The Bruges Group, the organisation representing Europe’s international public broadcasters, has asked governments to “react energetically” to what it describes as the systematic interference that has hit the satellite broadcasts of some of its members.
The interference, which has been present for several months, has hit the broadcasts of the BBC and Deutsche Welle. Transmissions from the Voice of America, which is not a member of The Bruges Group, have also been affected.
“This is a deliberate operation of organised interference, aimed at specific broadcasts, which is equivalent to international piracy,” said The Bruges Group in a statement, pointing to technical analysis by satellite operators that showed the interference to be coming from Iran.
Investigations by The Bruges Group have found there to be no remedy either in international law or through the International Telecommunications Union (ITU) to prevent the jamming from taking place. Consequently it is backing proposals by CEPT (The European Conference of Postal and Telecommunications Administrations) to call on the ITU Plenipotentiary meeting in October 2010 pass a resolution to protect telecommunication satellite assets and operations. CEPT has also requested the involvement of the Legal Subcommittee of UNCOPOUS (United Nations Committee on the Peaceful Uses of Outer Space).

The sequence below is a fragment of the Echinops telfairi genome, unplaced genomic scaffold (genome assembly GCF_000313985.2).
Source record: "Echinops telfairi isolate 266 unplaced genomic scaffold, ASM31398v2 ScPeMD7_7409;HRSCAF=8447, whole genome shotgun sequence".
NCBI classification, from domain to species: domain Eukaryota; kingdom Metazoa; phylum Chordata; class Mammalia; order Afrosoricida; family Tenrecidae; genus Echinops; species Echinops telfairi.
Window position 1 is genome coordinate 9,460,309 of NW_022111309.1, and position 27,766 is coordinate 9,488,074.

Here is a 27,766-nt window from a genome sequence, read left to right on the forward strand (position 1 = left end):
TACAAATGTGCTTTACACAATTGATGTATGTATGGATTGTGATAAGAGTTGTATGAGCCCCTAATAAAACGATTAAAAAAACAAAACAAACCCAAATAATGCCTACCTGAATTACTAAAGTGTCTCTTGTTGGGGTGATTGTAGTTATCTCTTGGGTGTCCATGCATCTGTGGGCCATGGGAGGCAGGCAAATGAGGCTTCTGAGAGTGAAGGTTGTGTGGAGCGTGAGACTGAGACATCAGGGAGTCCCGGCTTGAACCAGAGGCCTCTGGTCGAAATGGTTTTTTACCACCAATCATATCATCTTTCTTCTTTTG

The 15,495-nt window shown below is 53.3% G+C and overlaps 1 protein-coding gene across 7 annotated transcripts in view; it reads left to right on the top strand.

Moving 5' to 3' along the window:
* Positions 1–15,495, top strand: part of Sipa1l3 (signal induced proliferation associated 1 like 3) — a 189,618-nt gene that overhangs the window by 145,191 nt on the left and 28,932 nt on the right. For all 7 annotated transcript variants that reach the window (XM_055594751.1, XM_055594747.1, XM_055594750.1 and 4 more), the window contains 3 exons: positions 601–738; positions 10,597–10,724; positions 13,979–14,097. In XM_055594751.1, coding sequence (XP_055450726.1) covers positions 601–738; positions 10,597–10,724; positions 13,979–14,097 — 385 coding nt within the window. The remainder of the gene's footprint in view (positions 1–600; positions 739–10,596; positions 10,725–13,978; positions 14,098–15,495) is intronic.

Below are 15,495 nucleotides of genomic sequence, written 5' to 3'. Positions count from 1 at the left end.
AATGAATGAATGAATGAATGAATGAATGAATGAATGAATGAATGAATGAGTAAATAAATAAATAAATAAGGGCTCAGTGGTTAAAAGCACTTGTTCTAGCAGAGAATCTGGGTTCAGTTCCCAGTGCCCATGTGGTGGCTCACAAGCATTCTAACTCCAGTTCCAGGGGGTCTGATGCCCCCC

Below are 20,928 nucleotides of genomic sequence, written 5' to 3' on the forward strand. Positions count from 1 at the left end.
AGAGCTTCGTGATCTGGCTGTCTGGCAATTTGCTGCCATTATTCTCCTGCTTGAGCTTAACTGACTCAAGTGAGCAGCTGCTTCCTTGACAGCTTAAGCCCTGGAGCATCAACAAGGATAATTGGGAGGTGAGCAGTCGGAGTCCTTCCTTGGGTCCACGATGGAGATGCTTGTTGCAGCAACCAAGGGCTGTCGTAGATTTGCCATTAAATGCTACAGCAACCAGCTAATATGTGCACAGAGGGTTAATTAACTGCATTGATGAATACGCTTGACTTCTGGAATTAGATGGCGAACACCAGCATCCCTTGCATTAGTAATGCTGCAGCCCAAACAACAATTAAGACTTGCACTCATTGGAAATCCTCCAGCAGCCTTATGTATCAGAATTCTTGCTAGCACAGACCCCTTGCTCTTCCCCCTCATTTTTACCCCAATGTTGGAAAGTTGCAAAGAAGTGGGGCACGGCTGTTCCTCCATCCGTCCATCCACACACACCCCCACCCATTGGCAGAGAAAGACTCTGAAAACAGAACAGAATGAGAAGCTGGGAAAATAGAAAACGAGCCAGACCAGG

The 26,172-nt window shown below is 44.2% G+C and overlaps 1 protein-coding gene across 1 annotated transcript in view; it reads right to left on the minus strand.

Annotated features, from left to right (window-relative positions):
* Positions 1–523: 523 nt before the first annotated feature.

The Bruges Group is concerned that the easy solution by its members would be to simply cease broadcasting the affected signals on the pretext that this interference would result in collateral damage to other broadcasts or to the satellite itself.
The organisation is pressing satellite operators to publically back the broadcasters and if necessary go so far as to identify the country that has the interference at its source. The Bruges Group is hoping that a code of conduct of this type will be approved at the next meeting of the European Satellite Operators Association (ESAO) later this month.